Researchers at the Johns Hopkins Bloomberg School of Public Health took a close look at the state of affairs in the drug research business over the past 50 years, and found plenty of reasons for despair.
Bottom line on the overall return on investment: It's bad. The number of scientists working in the field has increased nine-fold since 1965, they say, while the NIH budget has increased four-fold and the number of published papers has soared. And all that added scientific power and cash leave life expectancy gains exactly where they started, at two months per year.
The biomedical research system in the U.S., they conclude, is broken.
"The idea of public support for biomedical research is to make lives better. But there is increasing friction in the system," says co-author Arturo Casadevall, professor and chair of the Department of Molecular Microbiology and Immunology at the Bloomberg School. "We are spending more money now just to get the same results we always have, and this is going to keep happening if we don't fix things."
What happened? Possibly scientists gathered the low hanging therapeutic fruit long ago, leaving more researchers to reach ever higher in search of new therapies to fight cancer or Alzheimer's.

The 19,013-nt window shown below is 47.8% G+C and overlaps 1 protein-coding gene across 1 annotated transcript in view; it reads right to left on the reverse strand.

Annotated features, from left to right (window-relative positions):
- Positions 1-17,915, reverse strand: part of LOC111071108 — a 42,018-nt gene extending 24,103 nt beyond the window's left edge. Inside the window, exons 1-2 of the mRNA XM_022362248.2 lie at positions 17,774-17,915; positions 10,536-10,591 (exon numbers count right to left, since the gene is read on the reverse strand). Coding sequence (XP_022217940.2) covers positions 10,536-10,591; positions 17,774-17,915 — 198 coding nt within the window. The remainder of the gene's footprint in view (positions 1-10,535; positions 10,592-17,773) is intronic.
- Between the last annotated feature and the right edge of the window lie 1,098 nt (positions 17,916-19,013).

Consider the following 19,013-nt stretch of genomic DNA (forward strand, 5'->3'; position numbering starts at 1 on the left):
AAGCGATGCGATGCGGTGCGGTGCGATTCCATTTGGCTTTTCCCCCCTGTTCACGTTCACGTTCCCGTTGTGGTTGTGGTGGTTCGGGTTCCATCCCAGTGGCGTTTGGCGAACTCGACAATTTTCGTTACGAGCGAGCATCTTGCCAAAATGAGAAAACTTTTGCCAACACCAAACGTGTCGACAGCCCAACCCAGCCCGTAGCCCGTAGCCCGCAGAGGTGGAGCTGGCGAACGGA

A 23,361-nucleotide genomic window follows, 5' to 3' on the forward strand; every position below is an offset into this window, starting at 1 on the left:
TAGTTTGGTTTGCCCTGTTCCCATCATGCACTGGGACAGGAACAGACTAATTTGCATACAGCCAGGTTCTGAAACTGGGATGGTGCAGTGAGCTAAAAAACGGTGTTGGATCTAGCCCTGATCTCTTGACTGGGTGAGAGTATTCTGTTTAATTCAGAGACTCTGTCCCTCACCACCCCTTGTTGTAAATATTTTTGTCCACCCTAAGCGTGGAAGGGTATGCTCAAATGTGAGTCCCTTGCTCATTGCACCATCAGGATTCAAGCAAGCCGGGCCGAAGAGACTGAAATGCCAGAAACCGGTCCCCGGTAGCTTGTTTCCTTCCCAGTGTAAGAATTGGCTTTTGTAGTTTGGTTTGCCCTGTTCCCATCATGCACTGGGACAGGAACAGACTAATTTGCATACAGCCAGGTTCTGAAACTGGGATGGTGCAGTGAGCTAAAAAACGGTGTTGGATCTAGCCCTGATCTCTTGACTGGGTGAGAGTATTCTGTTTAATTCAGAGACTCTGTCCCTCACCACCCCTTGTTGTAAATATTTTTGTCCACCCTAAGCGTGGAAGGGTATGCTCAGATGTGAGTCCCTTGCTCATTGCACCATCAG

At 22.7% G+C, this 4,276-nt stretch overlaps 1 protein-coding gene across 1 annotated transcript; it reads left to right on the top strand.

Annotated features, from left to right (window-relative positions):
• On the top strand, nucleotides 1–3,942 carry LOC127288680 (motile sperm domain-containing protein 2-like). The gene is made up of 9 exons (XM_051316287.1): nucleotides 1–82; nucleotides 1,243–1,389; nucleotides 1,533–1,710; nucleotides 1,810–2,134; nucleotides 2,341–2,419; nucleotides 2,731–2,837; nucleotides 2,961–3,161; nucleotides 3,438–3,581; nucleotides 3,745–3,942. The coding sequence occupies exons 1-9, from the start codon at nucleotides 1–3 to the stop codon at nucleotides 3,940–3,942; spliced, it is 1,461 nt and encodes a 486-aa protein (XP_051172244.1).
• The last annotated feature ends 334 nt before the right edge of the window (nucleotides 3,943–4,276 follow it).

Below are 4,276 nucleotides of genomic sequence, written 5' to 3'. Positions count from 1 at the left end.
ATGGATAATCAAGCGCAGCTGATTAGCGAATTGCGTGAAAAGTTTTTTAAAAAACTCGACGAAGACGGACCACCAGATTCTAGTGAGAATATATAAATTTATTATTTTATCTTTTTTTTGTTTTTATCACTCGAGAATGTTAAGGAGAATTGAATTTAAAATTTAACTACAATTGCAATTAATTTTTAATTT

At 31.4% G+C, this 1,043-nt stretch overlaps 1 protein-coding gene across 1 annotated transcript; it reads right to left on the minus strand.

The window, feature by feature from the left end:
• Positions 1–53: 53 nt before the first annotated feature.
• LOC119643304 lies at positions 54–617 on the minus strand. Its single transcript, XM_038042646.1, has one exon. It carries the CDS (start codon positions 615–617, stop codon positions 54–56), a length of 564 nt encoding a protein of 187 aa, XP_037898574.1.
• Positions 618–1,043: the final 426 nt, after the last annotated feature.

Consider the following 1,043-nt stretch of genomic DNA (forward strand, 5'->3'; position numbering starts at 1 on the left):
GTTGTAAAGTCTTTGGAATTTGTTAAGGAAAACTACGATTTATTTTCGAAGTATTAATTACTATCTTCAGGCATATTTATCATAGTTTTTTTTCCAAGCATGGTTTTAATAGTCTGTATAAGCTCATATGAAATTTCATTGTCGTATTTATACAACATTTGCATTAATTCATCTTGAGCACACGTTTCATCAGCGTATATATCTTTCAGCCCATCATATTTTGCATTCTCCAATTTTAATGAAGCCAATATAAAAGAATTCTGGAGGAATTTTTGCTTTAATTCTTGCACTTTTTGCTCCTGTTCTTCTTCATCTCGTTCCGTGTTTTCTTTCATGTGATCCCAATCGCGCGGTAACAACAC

It may also be due to all the little bureaucratic hangups that slow research, such as requirements to gain permission to gather blood samples or the paperwork associated with attending conferences. Casadevall also isn't happy with the rip and run approach to preclinical research, which leaves an estimated $28 billion in wasted/unreproducable research spending on papers that often only end up retracted later.
"The medical literature isn't as good as it used to be," Casadevall says. "The culture of science appears to be changing. Less important work is being hyped, when the quality of work may not be clear until decades later when someone builds on your success to find a cure."
- here's the release